The role of task repetition in L2 acquisition
Guiral Borruel, Claudia María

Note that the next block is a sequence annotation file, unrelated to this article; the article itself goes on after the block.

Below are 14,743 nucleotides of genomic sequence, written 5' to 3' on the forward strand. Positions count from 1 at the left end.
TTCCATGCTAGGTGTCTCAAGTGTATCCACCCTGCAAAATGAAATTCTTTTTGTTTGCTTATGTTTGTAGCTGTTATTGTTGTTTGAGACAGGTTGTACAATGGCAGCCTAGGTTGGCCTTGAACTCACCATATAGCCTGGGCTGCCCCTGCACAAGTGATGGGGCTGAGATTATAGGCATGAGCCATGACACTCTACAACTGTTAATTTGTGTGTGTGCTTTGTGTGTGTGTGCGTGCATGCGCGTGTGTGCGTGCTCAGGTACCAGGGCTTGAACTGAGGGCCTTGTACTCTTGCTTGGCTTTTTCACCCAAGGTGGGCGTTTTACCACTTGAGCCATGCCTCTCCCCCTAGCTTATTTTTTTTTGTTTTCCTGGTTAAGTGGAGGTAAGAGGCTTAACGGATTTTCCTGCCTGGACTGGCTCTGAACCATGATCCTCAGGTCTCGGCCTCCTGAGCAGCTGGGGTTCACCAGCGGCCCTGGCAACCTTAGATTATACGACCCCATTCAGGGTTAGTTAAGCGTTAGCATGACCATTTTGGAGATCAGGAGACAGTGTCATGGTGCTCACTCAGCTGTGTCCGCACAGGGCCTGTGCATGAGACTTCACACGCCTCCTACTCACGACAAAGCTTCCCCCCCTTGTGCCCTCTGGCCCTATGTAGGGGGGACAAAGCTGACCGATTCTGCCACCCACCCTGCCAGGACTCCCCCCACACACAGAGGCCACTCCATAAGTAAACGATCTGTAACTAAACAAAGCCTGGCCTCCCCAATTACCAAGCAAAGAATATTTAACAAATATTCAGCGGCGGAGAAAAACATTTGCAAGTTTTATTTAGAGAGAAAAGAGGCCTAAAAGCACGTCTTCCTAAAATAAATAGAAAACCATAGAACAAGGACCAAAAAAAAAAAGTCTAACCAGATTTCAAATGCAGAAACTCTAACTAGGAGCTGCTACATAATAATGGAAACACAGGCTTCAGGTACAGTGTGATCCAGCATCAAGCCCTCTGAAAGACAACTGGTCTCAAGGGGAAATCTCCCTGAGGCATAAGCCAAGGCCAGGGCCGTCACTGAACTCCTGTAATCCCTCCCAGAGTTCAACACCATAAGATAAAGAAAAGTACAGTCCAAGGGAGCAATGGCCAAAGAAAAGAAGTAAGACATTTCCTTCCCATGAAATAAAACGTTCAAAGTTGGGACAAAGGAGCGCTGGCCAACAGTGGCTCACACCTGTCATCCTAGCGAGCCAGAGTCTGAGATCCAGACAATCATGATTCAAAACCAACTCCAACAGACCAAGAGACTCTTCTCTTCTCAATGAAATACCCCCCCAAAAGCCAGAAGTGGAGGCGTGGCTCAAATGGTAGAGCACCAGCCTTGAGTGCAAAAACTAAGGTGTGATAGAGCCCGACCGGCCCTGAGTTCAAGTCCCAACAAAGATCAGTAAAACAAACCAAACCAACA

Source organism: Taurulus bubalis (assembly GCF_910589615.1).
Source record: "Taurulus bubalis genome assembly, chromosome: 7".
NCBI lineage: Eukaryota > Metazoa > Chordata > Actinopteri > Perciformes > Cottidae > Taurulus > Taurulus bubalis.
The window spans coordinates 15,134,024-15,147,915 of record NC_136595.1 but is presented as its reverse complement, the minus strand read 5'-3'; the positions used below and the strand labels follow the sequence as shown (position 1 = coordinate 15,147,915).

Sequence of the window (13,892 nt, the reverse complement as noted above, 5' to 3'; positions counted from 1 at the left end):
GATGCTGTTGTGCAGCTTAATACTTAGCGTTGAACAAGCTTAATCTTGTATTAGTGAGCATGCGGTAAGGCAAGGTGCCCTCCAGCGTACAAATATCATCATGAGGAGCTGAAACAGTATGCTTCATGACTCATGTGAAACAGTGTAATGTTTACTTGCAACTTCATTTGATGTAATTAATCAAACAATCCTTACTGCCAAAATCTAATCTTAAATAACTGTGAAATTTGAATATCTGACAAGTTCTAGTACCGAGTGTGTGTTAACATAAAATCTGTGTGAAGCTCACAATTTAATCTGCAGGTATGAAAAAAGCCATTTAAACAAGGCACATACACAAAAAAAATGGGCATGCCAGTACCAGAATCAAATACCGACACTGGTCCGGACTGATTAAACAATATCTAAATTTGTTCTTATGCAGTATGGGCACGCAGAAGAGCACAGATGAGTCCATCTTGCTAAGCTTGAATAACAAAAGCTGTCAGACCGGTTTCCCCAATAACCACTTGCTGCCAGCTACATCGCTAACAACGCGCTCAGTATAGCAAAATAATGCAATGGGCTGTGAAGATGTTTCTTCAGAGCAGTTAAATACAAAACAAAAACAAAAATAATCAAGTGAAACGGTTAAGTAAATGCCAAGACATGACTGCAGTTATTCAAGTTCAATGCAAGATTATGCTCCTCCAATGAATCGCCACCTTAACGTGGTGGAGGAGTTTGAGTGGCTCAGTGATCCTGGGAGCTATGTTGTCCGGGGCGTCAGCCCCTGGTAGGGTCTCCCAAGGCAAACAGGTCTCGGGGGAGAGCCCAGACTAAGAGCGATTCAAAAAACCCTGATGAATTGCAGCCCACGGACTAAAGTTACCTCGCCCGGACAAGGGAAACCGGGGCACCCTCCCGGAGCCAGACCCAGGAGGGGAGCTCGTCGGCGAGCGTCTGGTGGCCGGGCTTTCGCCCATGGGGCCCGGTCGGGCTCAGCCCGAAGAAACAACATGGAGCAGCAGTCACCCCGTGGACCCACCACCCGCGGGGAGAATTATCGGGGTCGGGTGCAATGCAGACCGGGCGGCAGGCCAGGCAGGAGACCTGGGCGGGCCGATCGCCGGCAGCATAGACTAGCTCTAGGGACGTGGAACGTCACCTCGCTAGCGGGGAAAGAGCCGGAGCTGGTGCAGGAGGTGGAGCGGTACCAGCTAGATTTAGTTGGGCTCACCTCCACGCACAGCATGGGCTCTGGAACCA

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The use of tasks in language teaching has been demonstrated to be beneficial as it provides learners with the opportunity to develop their interlanguage by means of conversational interaction. However, as tasks are meaning-based activities, task-based language teaching has been criticized for disregarding the formal aspects of language. Recent research on second language acquisition has included variables in task design which allow learners enrolled in communicative language learning courses to develop both meaning and form in their second language (L2). Task repetition, which consists in the repetition of the same or slightly altered task at intervals of time, is one of these variables and the focus of the present paper. The aim of the paper is to show, from a theoretical and empirical perspective, that task repetition encourages learners to focus on the form of their speech and thus, to develop their L2 in terms of overall proficiency, complexity, accuracy, and fluency among others. This will be done by summarizing the most important research on the effects of task repetition in second language acquisition in different settings (second language vs. foreign language contexts) and with different participants (adult learners and child learners). Furthermore, and in order to offer the reader a full picture of the role of task repetition in language learning, the paper presents some interesting emerging research lines on the topic, such as the application of task repetition to writing tasks, individual differences and the relationship between task repetition and working memory capacity, and, finally, learners’ and teachers’ perceptions. As will be shown, the findings reported in these studies support the freeing-up effect of task repetition and, thus, that task repetition facilitates L2 acquisition. In view of these results, one could recommend that task repetition be included among the activities used in language classrooms, especially in task-based language teaching contexts.